Date : 5 juli, 2018

Innovation does not come from itself. Especially not Business Innovation. Many companies devote a smaller or bigger part of their budget to R&D and innovation – but almost always includes developing new products or technologies. In this fast-moving, digital and disruptive world, I believe it’s crucial for our future success to also invest in Business innovation! Discovering unmet customer needs, developing value propositions incorporated into new business models. In my opinion, this investment and strategic work mainly takes place in either start-ups or enterprises. Middle-sized companies tend to be very focused on operations here and now, lacking both the skills, resources and time to devote to more strategic and explorative business development processes.

In his latest blogpost, Alexander Osterwalder nicely illustrates the four key factors needed to be successful in business innovation:

Osterwalder emphasizes that you need to allocate money – preferably 10% of your R&D budget – and manage the money as a Venture Capital firm would; a portfolio of innovation projects. Aligned with the strategy, the directions you want to explore. Some will fail, some will be ok and some might even be your next future cash cow.

Innovation doesn’t happen by itself or by just investing money. It requires time, dedication and empowerment. Leaders should dedicate at least 20% of their time to business innovation, Osterwalder continues. Not interfering with the process, but sharing visions, strategic direction and empowering the team. This is a way to emphasize the importance off innovation in an organization.

As Osterwalder puts it, ”innovation is not done on a Friday afternoon”. People need to be able to dedicate time and resources to truly explore, test and develop new ideas. The right skillset must be available and a combination of seniority and youth can turn ideas to workable business approaches. This process must be supported by the proper processes and incentives – measuring success on other KPIs than the ongoing business.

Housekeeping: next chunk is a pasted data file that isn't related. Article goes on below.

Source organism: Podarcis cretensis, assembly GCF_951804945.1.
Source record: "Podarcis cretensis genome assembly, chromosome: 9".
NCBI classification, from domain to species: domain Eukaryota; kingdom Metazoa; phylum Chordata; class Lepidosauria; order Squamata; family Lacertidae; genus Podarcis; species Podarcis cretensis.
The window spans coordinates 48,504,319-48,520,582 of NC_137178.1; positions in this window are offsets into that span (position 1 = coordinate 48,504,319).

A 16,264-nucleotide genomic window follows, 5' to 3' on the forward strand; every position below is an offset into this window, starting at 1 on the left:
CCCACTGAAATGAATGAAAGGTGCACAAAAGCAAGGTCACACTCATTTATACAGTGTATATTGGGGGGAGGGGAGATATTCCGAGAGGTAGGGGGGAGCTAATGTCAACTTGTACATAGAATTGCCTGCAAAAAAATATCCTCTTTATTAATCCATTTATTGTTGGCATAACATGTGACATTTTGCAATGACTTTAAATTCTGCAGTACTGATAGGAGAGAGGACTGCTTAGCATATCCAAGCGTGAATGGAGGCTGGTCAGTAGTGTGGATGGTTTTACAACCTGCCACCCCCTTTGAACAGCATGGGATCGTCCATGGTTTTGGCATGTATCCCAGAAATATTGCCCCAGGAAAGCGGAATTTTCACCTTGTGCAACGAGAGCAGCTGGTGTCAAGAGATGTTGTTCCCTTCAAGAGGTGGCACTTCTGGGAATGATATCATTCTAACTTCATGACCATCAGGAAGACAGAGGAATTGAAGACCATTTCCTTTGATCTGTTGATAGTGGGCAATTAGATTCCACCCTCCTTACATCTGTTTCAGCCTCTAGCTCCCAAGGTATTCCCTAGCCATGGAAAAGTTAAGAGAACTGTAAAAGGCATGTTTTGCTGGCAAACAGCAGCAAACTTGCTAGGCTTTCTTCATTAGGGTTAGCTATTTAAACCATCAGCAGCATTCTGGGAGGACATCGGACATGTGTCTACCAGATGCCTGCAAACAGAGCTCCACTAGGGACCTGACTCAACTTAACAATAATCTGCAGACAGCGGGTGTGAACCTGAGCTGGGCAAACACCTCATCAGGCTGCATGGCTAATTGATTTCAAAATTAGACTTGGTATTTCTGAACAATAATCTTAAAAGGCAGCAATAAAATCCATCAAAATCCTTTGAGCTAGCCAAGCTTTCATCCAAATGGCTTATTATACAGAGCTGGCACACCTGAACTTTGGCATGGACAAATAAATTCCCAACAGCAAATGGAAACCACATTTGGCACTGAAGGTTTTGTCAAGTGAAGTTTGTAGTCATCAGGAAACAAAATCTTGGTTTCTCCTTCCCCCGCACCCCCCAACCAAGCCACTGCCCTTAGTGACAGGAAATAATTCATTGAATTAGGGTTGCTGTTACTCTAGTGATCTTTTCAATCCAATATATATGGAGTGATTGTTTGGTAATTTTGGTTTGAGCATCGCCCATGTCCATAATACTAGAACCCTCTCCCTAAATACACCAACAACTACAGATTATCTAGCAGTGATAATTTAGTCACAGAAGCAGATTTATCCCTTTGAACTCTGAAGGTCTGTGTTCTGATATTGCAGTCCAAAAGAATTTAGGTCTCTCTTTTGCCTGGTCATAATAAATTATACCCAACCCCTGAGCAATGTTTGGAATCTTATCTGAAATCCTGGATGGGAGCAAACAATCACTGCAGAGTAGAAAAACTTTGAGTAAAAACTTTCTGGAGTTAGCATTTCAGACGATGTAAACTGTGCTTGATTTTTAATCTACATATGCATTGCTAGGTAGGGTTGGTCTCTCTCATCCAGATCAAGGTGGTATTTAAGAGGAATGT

I’ve conducted numerous workshops with mid-sized companies and in every occasion we have found embryos to new, potentially very interesting business opportunities. Unfortunately, in most cases, there has been no organization, skillset, process or resources available to continue to explore these ideas and turn them into possible future opportunities. How do we get management to realize the importance of investing in business innovation? How do we increase a sense of urgency, that cuts through the feeling of security and ”fat and happy”? How do we help managers and boards to understand that exploring new ideas, even if they might be competing with current business, should be a vital part of the company’s operations as much as other functions? How do YOU address these questions in your company?

Personally, I take comfort in Osterwalder’s blogpost. He meets and discusses these questions with top brand and enterprises all over the world and it’s apparent that not even on those levels, it’s a given that business innovation is a natural part of R&D. Let’s hope that we, by highlighting and discussing the issues more and more can get some actions!